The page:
(Bloomberg) -- The U.S. Supreme Court and new Justice Brett Kavanaugh grappled with a Trump administration appeal in a deportation clash that touches on the debate over so-called sanctuary cities.
Hearing arguments on Kavanaugh’s second day on the bench Wednesday, the justices questioned a lower court ruling that made it harder for the federal government to detain some immigrants who are facing possible deportation because of crimes they committed.
It wasn’t clear how the high court, or Kavanaugh, would come out. Most of Kavanaugh’s questions and comments seemed to favor the government, as when he said the 1996 statute at issue in the case reflected a policy of "harshness" toward immigrants who commit crimes. But at the end of the hour-long session, Kavanaugh hinted he might be open to a suggestion by Justice Stephen Breyer that could form the basis of a consensus opinion.
The case centers on people who are released after serving a criminal sentence and are later arrested by federal immigration agents. A San Francisco-based federal appeals court said those people are entitled to a bond hearing, and the possibility of re-release, while the Department of Homeland Security presses its case for deportation.
Federal agents often aren’t on hand to take custody when an immigrant is released by state or local officials. President Donald Trump’s administration says the problem is especially acute in jurisdictions that don’t cooperate with requests to hold a prisoner until federal officials arrive. The Trump administration inherited the case from the Obama administration.
‘Triple Ax Murderer’
In the case before the court, some of the affected people had been living in their communities for years before facing deportation proceedings.
Breyer questioned whether such a person could be held indefinitely without any possibility of bail after being arrested for a minor crime.
"In this country, a triple ax murderer is given bail, a hearing," Breyer said. He asked why people facing deportation should be treated more harshly.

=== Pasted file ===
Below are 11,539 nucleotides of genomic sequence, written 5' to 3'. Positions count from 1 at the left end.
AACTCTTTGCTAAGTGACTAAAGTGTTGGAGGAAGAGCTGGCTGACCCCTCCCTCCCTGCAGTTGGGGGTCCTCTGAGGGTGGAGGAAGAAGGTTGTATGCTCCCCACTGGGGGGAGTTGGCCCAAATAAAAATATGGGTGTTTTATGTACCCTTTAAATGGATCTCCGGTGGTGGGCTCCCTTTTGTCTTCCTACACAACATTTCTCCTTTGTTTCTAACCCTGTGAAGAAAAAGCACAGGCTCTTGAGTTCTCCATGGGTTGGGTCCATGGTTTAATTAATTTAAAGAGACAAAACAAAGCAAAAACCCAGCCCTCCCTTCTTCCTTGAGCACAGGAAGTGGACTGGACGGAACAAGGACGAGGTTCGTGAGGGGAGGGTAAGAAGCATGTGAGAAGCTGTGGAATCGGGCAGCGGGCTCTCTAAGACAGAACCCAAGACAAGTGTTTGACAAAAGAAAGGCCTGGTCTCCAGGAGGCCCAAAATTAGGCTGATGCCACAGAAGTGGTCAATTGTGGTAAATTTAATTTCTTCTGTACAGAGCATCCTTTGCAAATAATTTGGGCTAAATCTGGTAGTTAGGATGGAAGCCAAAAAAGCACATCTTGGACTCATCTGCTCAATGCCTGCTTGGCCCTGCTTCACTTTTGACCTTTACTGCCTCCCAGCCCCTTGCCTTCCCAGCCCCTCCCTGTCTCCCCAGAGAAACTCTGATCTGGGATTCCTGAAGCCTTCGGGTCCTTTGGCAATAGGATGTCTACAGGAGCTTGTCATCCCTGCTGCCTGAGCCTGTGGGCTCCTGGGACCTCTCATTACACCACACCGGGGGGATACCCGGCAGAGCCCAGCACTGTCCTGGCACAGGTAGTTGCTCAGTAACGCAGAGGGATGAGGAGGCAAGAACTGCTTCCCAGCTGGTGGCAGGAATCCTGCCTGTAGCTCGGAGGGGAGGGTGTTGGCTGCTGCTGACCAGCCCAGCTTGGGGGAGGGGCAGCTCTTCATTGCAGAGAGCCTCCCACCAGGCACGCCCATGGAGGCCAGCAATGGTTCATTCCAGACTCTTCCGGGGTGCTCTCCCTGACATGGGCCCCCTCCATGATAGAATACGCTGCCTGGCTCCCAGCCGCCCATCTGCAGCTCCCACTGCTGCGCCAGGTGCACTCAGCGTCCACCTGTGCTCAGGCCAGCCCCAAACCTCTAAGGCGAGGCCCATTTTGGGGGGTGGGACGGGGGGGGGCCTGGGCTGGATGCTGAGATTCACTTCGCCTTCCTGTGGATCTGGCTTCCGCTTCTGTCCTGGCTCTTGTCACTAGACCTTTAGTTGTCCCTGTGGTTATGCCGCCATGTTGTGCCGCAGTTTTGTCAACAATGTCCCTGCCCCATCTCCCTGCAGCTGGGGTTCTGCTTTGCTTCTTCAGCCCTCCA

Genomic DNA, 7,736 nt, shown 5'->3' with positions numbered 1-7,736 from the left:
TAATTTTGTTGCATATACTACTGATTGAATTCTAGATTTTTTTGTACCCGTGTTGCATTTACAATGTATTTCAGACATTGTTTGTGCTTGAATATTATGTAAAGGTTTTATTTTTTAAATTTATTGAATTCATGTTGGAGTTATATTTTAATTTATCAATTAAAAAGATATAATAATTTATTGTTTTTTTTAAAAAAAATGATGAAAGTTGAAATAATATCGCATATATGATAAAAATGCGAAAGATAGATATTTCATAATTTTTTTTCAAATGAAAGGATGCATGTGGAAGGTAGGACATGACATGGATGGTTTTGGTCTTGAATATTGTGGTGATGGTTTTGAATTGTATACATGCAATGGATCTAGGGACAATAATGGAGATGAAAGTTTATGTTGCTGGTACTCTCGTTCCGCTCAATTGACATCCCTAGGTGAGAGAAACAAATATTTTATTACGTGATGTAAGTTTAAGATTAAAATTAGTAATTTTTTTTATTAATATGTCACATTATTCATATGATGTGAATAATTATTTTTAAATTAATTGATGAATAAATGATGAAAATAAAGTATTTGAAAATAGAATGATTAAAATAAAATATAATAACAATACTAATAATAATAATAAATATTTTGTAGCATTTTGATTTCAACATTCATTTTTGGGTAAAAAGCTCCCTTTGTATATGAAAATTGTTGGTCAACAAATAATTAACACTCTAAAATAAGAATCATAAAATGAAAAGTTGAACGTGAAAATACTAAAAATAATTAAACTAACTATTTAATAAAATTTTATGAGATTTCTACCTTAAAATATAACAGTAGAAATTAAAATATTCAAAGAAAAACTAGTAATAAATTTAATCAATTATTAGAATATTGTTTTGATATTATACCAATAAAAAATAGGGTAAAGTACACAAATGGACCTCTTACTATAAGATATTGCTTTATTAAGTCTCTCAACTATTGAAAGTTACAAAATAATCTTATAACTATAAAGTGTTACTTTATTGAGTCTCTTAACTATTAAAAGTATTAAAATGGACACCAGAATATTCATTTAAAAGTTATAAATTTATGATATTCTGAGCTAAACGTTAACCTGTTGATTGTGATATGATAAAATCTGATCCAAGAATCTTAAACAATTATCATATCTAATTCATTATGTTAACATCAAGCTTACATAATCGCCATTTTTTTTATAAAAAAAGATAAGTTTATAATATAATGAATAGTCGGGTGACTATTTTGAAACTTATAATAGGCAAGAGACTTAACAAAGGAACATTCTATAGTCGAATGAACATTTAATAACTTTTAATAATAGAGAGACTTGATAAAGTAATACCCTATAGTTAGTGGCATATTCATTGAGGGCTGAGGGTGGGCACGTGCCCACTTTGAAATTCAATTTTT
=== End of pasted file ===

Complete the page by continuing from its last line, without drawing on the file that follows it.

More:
The key to the case could be another Trump appointee, Justice Neil Gorsuch, who said he too wondered whether the government should have such broad power to hold people without bail. "Justice Breyer’s question is my question," he said.
But later Gorsuch suggested he viewed the government’s reading of the disputed statute as the better one.
Under federal immigration law, people are subject to "mandatory detention," meaning they don’t get a bond hearing, if they finish their criminal sentences and are immediately taken into custody by DHS agents. The law, however, is unclear whether mandatory detention applies if DHS doesn’t take custody right away and the person has already been released.
Breyer suggested the court could interpret the law to give the government a "reasonable" period of time to take someone into custody.
Kavanaugh said Congress was concerned that people given bail would either flee or commit additional crimes. "Congress did not trust those hearings," he said.
He also said Congress knew that federal officials wouldn’t be able to take custody immediately in many cases.
"And yet Congress did not put in a time limit, whether it’s reasonable time, as Justice Breyer says, or a year or two years or six months or 48 hours," Kavanaugh said. "That raises a real question for me whether we should be superimposing a time limit into the statute when Congress, at least as I read it, did not itself do so."
But minutes later Kavanaugh said that "maybe we should" adopt Breyer’s approach. And Kavanaugh asked a government lawyer at the end of the session to say what he thought a "reasonable" amount of time would be for federal officials to take custody.
The case focuses on people who are legal residents of the U.S., not people who entered the country illegally. The people involved include Mony Preap, a lawful permanent resident who came to the U.S. as an infant in 1981 when his family fled Cambodia’s Khmer Rouge.
Preap was convicted of two counts of marijuana possession in California and released from jail in 2006. Although that offense potentially made him vulnerable to deportation, federal officials didn’t seize him until 2013, after he was convicted of the non-deportable offense of battery.
Federal officials then held him for three months without a bond hearing while trying to deport him over the marijuana conviction. Preap eventually won the deportation case and was released to his family.
The new case is Nielsen v. Preap, 16-1363.
(Updates with excerpts from arguments starting in third paragraph.)
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